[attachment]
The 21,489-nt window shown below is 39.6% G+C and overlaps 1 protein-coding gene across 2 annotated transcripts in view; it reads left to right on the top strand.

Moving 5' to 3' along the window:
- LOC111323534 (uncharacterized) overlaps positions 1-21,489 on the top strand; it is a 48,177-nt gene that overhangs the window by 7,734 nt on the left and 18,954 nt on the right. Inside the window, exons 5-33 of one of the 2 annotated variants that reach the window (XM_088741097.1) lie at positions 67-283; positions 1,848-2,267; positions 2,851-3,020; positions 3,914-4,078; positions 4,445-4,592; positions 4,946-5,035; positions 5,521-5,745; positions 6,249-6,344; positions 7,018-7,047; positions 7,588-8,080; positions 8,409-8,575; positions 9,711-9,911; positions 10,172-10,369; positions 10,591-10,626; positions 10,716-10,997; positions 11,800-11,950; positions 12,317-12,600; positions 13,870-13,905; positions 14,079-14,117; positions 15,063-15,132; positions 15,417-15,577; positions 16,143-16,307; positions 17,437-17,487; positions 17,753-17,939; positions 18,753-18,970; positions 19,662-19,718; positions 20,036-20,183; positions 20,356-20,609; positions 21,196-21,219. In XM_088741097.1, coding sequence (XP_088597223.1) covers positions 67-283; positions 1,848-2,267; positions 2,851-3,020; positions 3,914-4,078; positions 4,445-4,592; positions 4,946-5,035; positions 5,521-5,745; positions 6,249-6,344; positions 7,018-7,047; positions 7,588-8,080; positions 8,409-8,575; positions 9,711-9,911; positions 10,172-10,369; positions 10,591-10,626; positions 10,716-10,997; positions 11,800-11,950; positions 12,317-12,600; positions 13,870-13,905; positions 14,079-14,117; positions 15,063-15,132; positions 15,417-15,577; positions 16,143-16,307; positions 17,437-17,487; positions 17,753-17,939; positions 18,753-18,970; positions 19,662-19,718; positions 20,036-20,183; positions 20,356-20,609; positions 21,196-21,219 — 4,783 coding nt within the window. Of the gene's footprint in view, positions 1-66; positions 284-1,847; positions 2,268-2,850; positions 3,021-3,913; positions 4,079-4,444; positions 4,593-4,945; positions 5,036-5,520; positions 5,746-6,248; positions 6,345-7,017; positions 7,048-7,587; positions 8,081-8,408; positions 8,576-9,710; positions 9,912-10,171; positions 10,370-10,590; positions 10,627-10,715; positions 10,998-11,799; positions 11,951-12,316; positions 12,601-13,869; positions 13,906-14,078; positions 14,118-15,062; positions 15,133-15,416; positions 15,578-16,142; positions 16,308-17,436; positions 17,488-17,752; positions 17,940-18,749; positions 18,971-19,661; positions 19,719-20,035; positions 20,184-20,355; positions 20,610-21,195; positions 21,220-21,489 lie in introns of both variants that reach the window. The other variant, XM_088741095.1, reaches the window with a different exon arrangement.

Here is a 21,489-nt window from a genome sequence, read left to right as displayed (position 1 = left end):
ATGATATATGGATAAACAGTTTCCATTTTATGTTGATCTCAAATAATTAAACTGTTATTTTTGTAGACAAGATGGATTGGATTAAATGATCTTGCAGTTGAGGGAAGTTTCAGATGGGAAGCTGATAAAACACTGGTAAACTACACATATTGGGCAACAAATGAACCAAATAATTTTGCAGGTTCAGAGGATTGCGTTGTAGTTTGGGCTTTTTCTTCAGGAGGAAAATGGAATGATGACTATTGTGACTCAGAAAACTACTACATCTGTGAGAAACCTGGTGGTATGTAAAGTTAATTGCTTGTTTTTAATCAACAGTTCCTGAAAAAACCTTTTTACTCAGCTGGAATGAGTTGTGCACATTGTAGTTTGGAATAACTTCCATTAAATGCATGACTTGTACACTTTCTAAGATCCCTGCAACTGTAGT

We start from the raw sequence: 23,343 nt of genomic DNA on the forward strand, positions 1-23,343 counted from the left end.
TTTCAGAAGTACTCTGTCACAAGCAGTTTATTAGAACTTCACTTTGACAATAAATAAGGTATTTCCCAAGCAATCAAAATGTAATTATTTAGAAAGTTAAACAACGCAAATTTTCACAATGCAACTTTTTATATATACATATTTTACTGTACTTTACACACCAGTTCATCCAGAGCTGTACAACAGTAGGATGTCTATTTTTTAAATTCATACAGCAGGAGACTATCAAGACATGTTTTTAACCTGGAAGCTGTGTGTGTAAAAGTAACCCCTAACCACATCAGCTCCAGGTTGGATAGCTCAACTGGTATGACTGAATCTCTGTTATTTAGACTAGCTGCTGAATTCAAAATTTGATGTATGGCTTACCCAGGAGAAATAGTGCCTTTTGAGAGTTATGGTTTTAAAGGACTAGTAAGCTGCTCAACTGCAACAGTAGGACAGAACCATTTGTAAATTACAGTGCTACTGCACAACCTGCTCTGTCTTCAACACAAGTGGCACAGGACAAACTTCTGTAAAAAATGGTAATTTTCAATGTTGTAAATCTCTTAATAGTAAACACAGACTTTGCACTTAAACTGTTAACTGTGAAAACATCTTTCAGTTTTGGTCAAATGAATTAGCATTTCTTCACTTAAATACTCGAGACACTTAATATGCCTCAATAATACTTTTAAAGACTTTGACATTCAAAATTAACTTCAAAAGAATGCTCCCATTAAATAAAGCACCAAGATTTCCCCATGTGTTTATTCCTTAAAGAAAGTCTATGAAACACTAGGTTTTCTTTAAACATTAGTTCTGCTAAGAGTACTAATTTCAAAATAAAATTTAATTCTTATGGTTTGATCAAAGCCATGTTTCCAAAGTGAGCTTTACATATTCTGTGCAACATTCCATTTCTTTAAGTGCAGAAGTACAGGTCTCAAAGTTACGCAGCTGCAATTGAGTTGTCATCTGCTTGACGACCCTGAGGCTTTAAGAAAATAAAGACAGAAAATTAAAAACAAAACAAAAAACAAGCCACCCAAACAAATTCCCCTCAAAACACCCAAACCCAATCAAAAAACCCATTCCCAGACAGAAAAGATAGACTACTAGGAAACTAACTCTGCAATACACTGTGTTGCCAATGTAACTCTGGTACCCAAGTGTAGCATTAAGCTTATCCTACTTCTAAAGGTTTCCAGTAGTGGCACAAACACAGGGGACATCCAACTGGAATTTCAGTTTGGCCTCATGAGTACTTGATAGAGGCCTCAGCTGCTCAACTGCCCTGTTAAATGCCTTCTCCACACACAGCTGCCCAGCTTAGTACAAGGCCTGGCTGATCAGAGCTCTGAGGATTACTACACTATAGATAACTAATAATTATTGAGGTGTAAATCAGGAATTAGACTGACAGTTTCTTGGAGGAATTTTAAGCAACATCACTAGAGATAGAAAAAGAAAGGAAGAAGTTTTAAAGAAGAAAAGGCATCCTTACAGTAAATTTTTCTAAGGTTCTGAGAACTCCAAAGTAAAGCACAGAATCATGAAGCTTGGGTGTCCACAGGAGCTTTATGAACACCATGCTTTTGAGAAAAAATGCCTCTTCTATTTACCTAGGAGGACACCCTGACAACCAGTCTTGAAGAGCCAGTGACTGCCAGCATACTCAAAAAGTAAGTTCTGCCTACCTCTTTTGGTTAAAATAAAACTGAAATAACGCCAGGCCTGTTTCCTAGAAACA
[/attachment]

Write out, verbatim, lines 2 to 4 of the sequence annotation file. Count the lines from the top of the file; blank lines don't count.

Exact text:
Moving 5' to 3' along the window:
- LOC111323534 (uncharacterized) overlaps positions 1-21,489 on the top strand; it is a 48,177-nt gene that overhangs the window by 7,734 nt on the left and 18,954 nt on the right. Inside the window, exons 5-33 of one of the 2 annotated variants that reach the window (XM_088741097.1) lie at positions 67-283; positions 1,848-2,267; positions 2,851-3,020; positions 3,914-4,078; positions 4,445-4,592; positions 4,946-5,035; positions 5,521-5,745; positions 6,249-6,344; positions 7,018-7,047; positions 7,588-8,080; positions 8,409-8,575; positions 9,711-9,911; positions 10,172-10,369; positions 10,591-10,626; positions 10,716-10,997; positions 11,800-11,950; positions 12,317-12,600; positions 13,870-13,905; positions 14,079-14,117; positions 15,063-15,132; positions 15,417-15,577; positions 16,143-16,307; positions 17,437-17,487; positions 17,753-17,939; positions 18,753-18,970; positions 19,662-19,718; positions 20,036-20,183; positions 20,356-20,609; positions 21,196-21,219. In XM_088741097.1, coding sequence (XP_088597223.1) covers positions 67-283; positions 1,848-2,267; positions 2,851-3,020; positions 3,914-4,078; positions 4,445-4,592; positions 4,946-5,035; positions 5,521-5,745; positions 6,249-6,344; positions 7,018-7,047; positions 7,588-8,080; positions 8,409-8,575; positions 9,711-9,911; positions 10,172-10,369; positions 10,591-10,626; positions 10,716-10,997; positions 11,800-11,950; positions 12,317-12,600; positions 13,870-13,905; positions 14,079-14,117; positions 15,063-15,132; positions 15,417-15,577; positions 16,143-16,307; positions 17,437-17,487; positions 17,753-17,939; positions 18,753-18,970; positions 19,662-19,718; positions 20,036-20,183; positions 20,356-20,609; positions 21,196-21,219 — 4,783 coding nt within the window. Of the gene's footprint in view, positions 1-66; positions 284-1,847; positions 2,268-2,850; positions 3,021-3,913; positions 4,079-4,444; positions 4,593-4,945; positions 5,036-5,520; positions 5,746-6,248; positions 6,345-7,017; positions 7,048-7,587; positions 8,081-8,408; positions 8,576-9,710; positions 9,912-10,171; positions 10,370-10,590; positions 10,627-10,715; positions 10,998-11,799; positions 11,951-12,316; positions 12,601-13,869; positions 13,906-14,078; positions 14,118-15,062; positions 15,133-15,416; positions 15,578-16,142; positions 16,308-17,436; positions 17,488-17,752; positions 17,940-18,749; positions 18,971-19,661; positions 19,719-20,035; positions 20,184-20,355; positions 20,610-21,195; positions 21,220-21,489 lie in introns of both variants that reach the window. The other variant, XM_088741095.1, reaches the window with a different exon arrangement.

Here is a 21,489-nt window from a genome sequence, read left to right as displayed (position 1 = left end):